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by John Cook

grade: 8

The inner torments and problems of young Hermann are staged in Clinch with a directorial approach in which the simple observation of everyday life acts as a perfect co-star, a successful counterpoint to the troubled events of the protagonist himself. All with a touch of wisdom in contemplating life and its placid flow, following the natural course of events.

Summer days

Normal everyday life. The hot Viennese summers. Evergreen images of the near past. What could be more poetic and evocative? It all depends on how such situations are depicted by the camera. And Canadian director John Cook, who, after working as a fashion photographer, shot films in Austria for several years, has always shown great sensitivity in depicting the everyday life of his protagonists, their adventures, their troubles, during sunny summer days. This, for example, is also the case with the feature film Clinch (original title: Schwitzkasten), based on the novel Das Froschfest by Helmut Zenker, which was presented again to the audience at the Viennale 2020, as part of the retrospective Austrian Auteurs, curated by the Filmarchiv Austria.

The story staged here is that of Hermann (played by Hermann Juranek), a young man who works as a gardener in the city’s parks. Used to spend his days drinking beer with his colleagues and flirting with passers-by, the man soon finds himself unemployed and, kicked out of the house by his family, spends most of his time in pubs, every day risking letting himself go forever.

Clinch, then, is the story of a downfall and a gradual recovery. The story of a man who, until he has bottomed out, never realised how important certain values are. And in this sense, then, this small and sensitive feature film by John Cook can be interpreted as a sort of never banal or predictable coming-of-age story (even though the protagonist, in this case, is neither a child nor an adolescent).

Hermann has always been, in fact, a kind of outcast. Never really integrated among his colleagues, he was constantly compared by his family to his older, now professionally successful brother. Likewise, the relationship with his girlfriend Vera (Christa Schubert) has never really been defined, never been deepened or appropriately cultivated. But how much longer can a situation like this last? When will the time finally come to regain control of one’s life?

The inner torments and everyday problems of young Hermann are here staged by John Cook with a directorial approach that is totally devoid of frills or redundant virtuosity, focusing on the essential by observing reality as it is. Similarly, this particular mise-en-scène where the simple observation of everyday life acts as the perfect co-protagonist provides a more than successful counterpoint to Hermann’s own troubled affairs, while at the same time showing due detachment in the telling of the facts. Detachment that, in this case, in no way means disinterest in the protagonist himself, but, on the contrary, denotes a certain wisdom in contemplating life and its placid flow, following the natural course of events.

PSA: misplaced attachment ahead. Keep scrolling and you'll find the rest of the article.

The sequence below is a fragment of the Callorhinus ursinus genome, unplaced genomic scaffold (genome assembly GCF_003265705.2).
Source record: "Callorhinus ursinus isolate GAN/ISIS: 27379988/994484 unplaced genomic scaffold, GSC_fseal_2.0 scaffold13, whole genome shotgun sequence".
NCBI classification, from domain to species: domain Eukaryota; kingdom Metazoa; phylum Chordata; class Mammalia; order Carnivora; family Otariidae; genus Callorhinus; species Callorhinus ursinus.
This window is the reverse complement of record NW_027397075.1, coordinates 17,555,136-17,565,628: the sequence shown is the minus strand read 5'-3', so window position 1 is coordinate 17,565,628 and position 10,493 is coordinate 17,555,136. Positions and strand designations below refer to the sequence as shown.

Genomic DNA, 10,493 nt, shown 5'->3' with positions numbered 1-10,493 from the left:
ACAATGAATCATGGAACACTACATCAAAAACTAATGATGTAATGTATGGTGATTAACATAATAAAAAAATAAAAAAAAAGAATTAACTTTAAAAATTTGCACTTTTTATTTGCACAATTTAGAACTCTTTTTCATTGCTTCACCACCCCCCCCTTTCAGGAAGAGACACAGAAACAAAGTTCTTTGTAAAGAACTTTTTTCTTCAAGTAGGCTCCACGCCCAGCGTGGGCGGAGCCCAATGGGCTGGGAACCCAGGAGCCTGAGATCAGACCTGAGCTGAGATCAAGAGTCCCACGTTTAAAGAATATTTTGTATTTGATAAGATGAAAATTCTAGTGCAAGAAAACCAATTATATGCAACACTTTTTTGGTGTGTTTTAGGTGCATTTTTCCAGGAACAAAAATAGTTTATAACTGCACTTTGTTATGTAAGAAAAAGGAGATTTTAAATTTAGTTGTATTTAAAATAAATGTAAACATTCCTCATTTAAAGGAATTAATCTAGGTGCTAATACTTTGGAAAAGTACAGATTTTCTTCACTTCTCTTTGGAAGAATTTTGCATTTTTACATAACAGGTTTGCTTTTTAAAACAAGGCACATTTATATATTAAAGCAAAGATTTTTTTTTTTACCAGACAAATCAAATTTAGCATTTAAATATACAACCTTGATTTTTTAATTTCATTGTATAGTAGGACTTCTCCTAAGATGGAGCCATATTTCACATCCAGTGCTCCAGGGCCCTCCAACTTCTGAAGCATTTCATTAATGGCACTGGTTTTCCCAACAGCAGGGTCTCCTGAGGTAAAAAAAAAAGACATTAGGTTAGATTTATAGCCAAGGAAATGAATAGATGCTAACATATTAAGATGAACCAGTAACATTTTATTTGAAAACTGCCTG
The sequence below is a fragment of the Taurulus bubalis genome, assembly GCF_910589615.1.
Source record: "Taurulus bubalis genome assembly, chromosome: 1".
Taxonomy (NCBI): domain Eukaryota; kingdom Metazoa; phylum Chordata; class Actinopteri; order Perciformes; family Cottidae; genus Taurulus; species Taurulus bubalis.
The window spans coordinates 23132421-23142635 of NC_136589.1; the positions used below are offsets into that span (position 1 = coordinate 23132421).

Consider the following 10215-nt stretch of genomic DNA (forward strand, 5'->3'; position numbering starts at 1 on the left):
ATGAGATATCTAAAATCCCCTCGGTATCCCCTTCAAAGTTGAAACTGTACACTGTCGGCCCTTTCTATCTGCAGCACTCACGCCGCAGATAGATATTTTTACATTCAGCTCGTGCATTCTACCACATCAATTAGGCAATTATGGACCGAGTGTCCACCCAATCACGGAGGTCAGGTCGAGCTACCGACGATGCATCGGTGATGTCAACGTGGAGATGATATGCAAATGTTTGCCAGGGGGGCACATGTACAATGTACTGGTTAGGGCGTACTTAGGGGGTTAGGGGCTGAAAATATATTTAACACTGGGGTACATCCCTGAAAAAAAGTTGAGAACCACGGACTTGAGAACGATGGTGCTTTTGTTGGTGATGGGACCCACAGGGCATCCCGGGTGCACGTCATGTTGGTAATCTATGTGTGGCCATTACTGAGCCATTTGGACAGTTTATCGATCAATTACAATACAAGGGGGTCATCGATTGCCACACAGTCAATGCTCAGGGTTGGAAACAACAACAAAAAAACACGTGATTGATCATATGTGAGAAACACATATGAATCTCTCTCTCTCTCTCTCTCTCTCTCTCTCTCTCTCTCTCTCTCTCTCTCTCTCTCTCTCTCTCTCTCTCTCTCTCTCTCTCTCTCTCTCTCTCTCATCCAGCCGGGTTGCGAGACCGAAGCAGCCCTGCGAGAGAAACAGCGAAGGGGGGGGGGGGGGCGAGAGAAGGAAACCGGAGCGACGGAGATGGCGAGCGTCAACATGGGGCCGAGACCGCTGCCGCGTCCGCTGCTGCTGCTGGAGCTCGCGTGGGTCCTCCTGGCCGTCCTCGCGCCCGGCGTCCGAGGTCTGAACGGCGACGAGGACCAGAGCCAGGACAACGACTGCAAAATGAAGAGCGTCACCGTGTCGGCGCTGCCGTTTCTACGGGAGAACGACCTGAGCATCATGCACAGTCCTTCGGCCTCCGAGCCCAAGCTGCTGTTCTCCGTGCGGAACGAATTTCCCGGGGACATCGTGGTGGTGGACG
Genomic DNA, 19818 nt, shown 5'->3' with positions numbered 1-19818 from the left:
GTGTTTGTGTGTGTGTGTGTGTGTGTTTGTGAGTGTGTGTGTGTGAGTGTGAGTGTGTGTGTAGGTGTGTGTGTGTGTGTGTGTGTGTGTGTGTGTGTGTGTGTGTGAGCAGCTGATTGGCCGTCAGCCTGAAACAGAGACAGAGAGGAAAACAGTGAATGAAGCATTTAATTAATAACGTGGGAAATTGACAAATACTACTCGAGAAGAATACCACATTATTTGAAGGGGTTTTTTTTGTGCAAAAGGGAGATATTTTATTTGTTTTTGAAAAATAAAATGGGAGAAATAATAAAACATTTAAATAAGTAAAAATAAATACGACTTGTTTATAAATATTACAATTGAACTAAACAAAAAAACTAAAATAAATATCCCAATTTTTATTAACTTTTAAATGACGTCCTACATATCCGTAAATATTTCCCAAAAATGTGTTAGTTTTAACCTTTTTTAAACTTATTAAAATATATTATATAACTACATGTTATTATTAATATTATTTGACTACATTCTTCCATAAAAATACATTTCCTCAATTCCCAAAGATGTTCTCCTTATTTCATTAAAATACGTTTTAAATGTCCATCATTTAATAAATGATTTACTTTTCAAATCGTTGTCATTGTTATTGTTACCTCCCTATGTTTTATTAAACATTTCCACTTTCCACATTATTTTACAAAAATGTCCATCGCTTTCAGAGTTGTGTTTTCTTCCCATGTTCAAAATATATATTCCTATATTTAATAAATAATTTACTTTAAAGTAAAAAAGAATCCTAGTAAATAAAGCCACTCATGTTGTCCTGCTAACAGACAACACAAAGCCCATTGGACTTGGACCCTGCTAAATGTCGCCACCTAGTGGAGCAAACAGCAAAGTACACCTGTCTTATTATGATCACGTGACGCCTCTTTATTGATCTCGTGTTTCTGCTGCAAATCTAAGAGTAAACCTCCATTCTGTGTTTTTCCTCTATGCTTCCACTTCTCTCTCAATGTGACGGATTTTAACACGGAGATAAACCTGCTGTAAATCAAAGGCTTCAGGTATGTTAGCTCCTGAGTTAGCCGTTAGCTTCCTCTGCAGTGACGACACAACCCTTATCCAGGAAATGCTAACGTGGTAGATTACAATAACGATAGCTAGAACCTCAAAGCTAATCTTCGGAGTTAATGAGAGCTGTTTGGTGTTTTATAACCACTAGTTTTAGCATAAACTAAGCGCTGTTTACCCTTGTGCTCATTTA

Then, at the same time, there’s Vienna. A Vienna far from being depicted as a tourist postcard. A Vienna where cold warehouses and small inns provide the perfect setting, along with sunny afternoons in the big Prater park or on the banks of the Danube. A Vienna that needs nothing more than a sensitive and attentive gaze to be portrayed at its best. Not even a musical score. And if even the scene of a wedding is depicted in the simplest possible way, it is precisely in the small, tender gestures of everyday life – such as, for example, a fleeting lunch with a friend in order to celebrate the aforementioned wedding ceremony – that Clinch sees all his lyricism, his incredible sensitivity. A sign of a talent, that of John Cook, which has never been properly celebrated, but which, inevitably, has been appreciated over the years. A sign of a sensitivity in depicting youth and Viennese summers as few have managed to do during their careers. And the image of a young couple in love picnicking in the shade of a tree on the Donauinsel will remain impressed in audiences’ minds for a long, long time.

Original title: Schwitzkasten
Directed by: John Cook
Country/year: Austria / 1978
Running time: 97’
Genre: drama
Cast: Hermann Juranek, Christa Schubert, Franz Schuh, Werner Juranek, Waltraud Misak, Josef Boselmann, Elisabeth Boselmann, Johanna Froidl, Ernst Neuhold
Screenplay: John Cook, Helmut Zenker
Cinematography: Helmut Pirnat
Produced by: ebf-Film, Rudolf Klingohr

Info: the page of Clinch on the website of the Viennale; the page of Clinch on iMDb; the page of Clinch on the website of the Filmarchiv Austria